• Enact differentiated arts education practice to accommodate different abilities, interests, needs and social contexts.
  • Critique arts education policies and practices in Irish and international contexts. 
  • Articulate an understanding of the value of music, drama and the integrated arts for children’s physical, social, intellectual and emotional well-being from birth to 6 years.
  • Critically reflect on observed and enacted arts practices from field-based placements.

Method of Assessment

Integrated Drama/Music Project:

  • Presentation (60%)
  • Written Reflection (40%)
Module Code:EC8306ECTS Credits:5

Overview

The Census of 2011 recorded that 12% of the population in the country was from immigrant backgrounds (CSO, 2012), while the Economic and Social Research Institute reported in 2009 that an estimated two-thirds of immigrants have a language other than English as their first language (ESRI, 2009). Providing an appropriate and effective education for children from minority ethnic, linguistic or cultural backgrounds is one of the major contemporary challenges of Irish education. 

The purpose of this module is to prepare students for working in Early Education settings. According to Garforth, Hopper, Lowe and Robinson (2006), children as young as three have ‘already formed ideas about people, cultures and countries’. This module will be situated within a framework of critical multiculturalism (Modood, 2007; Bryan, 2010[1]). The module will focus on developing students’ awareness of their own positionality in relation to culture, ethnicity and language, whether as members of the dominant culture or as members of a minority ethnic group (Durand, 2008). Students will examine and critique Irish policy documents, such as Aistear, through the lens of critical multiculturalism. Students will develop their skills of intercultural communication, and will specifically focus on effective engagement with parents / guardians from minority ethnic and linguistic communities (Li, 2004; Suizzo, Chen, Cheng, Liang, Contreras, Zanger & Robinson, 2008).

Learning Outcomes

On successful completion of this module students should be able to:

  • Describe their own position in relation to culture, ethnicity and language, whether as members of the dominant ethnic community or as members of minority ethnicities    
  • Critically analyse key policy documents in relation to intercultural education and Early Childhood Education in Ireland
  • Identify and interrogate sources of prejudice, stereotyping and racism at an individual, group and societal level 
  • List skills and explain practical strategies for effectively engaging with babies, toddlers and young children from diverse backgrounds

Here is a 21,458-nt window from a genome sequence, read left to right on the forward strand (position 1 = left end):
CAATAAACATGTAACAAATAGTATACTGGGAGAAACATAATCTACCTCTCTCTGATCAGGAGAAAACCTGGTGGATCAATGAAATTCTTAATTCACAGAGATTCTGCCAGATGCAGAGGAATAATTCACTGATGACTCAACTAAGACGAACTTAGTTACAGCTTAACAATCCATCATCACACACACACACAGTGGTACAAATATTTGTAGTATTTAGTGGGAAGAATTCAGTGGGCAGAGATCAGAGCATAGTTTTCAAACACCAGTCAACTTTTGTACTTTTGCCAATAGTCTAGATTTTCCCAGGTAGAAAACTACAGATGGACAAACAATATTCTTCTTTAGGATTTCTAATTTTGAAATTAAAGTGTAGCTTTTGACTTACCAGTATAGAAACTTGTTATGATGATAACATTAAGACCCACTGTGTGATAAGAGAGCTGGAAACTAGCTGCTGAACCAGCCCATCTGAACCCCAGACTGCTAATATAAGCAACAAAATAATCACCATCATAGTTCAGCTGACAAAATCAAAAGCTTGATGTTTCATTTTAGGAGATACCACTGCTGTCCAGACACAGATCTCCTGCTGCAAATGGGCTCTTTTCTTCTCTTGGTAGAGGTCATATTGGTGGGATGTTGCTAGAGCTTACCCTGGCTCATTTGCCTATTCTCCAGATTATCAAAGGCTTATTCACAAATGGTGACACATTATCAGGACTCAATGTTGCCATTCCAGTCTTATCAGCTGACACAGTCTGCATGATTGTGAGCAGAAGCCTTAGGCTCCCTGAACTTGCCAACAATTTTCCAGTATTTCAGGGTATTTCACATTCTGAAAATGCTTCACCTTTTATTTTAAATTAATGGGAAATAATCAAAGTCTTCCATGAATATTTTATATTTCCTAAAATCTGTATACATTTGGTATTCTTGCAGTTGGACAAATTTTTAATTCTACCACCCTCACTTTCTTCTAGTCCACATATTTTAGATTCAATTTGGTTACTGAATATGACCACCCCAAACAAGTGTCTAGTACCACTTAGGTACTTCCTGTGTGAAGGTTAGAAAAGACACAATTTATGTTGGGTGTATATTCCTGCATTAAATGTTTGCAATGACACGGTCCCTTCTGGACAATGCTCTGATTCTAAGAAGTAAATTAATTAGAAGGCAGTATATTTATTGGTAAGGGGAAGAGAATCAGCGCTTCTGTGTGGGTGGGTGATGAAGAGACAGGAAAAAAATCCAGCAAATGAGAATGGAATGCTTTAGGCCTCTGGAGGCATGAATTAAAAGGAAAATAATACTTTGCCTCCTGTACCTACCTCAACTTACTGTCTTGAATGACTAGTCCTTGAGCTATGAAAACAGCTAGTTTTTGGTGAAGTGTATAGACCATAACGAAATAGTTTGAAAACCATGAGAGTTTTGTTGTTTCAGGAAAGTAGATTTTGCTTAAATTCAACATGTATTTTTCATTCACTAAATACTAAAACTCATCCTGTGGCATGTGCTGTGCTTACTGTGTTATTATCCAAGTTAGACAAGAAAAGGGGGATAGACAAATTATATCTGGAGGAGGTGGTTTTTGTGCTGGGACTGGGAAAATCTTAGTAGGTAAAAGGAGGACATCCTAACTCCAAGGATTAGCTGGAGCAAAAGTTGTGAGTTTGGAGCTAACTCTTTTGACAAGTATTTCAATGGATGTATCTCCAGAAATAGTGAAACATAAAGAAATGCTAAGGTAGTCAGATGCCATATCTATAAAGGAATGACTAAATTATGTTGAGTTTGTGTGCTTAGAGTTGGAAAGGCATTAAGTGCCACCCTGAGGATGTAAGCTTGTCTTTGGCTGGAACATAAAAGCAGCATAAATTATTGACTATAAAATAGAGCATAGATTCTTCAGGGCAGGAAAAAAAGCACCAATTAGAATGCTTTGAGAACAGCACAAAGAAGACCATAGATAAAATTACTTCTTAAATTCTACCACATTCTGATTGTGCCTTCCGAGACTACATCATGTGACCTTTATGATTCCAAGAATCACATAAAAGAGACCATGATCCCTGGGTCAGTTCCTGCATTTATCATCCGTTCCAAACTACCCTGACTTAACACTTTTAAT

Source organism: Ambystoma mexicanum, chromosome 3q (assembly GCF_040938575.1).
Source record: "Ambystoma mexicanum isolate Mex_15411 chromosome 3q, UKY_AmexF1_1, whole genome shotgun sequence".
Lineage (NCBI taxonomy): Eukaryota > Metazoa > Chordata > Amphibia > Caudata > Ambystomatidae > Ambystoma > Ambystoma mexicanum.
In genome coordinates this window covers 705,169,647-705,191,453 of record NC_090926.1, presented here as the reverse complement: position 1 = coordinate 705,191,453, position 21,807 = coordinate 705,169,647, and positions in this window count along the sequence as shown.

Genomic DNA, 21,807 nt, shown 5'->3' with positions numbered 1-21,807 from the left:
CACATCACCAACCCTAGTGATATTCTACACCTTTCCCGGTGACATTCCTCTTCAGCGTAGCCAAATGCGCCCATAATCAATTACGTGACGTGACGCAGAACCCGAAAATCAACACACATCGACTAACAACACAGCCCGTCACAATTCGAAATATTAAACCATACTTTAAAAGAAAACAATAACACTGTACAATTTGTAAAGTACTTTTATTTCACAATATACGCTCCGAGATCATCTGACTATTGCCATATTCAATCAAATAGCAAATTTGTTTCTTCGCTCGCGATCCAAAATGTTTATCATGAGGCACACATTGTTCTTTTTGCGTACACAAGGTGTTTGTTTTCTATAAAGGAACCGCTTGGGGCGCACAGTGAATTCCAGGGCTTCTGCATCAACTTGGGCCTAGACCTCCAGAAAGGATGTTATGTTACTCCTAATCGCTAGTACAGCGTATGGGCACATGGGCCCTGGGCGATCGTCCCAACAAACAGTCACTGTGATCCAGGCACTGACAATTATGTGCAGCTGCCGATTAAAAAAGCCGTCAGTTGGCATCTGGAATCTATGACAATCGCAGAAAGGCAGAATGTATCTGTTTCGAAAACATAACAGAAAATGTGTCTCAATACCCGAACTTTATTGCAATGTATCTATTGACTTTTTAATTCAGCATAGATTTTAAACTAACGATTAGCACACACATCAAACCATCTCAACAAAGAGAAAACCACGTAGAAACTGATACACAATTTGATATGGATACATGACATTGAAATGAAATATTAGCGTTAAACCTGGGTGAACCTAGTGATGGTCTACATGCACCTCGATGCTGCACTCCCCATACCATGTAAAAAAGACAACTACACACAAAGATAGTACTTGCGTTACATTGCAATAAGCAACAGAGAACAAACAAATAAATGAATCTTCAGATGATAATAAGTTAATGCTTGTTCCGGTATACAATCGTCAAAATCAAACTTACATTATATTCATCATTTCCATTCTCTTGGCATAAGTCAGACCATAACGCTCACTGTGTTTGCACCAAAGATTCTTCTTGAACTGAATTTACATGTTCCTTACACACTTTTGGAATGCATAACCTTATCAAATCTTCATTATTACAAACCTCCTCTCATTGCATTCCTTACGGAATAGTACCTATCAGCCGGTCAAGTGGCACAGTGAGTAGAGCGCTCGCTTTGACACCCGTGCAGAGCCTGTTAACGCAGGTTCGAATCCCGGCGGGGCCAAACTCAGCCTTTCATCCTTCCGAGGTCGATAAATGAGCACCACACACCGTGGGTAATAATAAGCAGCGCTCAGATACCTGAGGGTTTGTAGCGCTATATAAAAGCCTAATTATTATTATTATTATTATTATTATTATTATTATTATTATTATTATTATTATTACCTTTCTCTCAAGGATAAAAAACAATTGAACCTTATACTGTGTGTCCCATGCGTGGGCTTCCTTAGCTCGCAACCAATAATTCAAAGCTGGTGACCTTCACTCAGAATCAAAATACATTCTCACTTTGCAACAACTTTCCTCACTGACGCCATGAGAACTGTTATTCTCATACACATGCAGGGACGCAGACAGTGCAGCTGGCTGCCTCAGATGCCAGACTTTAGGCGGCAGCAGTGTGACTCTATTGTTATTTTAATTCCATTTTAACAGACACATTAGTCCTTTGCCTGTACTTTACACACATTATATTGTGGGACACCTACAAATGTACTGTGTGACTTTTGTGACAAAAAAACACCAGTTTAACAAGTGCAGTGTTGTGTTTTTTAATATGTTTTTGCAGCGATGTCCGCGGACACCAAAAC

• List skills and explain practical strategies for effectively engaging with parents / guardians from minority ethnic and linguistic communities, including the Travelling Community
  • Explain ‘culturally relevant pedagogy’ and its potential application in their practice

Method of Assessment

3,000 word assignment

Module Code:EC8307ECTS Credits:5

Overview

Language and literacy development are the bedrock on which success at school and ultimately in the working world, is founded. For this reason language and literacy development are important components to this degree in Early Childhood Education. Research demonstrates that early intervention is the best safeguard against children failing at school due to poor standards of language and literacy. This course hopes to equip early childhood practitioners with the knowledge and skills that will enable them to implement an effective early literacy curriculum in their particular context.

Learning Outcomes

On successful completion of this module students should be able to:

  • Critically evaluate an emergentist approach to language and literacy and its implications for pedagogy.
  • Justify the importance of oral language and decoding skills in relation to children’s reading ability at a young age.
  • Critically evaluate and discuss academic literature on the role of story in children’s lives, and apply this knowledge in educational settings for other professionals.
  • Explain key elements of the structure of language and reading (including phonemes, graphemes, syllables, grammar, morphology and syntax).
  • Discuss the use of appropriate materials and resources (including interactive digital applications) for the teaching of oral language and emergent literacy.
  • Analyse and use the content of the Aistear curriculum framework, with particular reference to the development of language and early literacy.
  • Explain how to develop listening comprehension skills in young children.
  • Describe how parents can be actively involved in a young child’s language and literacy development in partnership with early childhood education settings.

Method of Assessment

3,000 word assignment

Students will choose one module from the following options*:

  • Communication for Education
  • Financial Management in Education
  • Early Childhood Education through the Medium of Irish
  • Leadership: Theory and Practice
  • Nutrition and Healthy Eating
  • Creative Technologies in an Early Education Setting

Please see here for further information on each of these optional electives.

*Please note that all options may not be available each year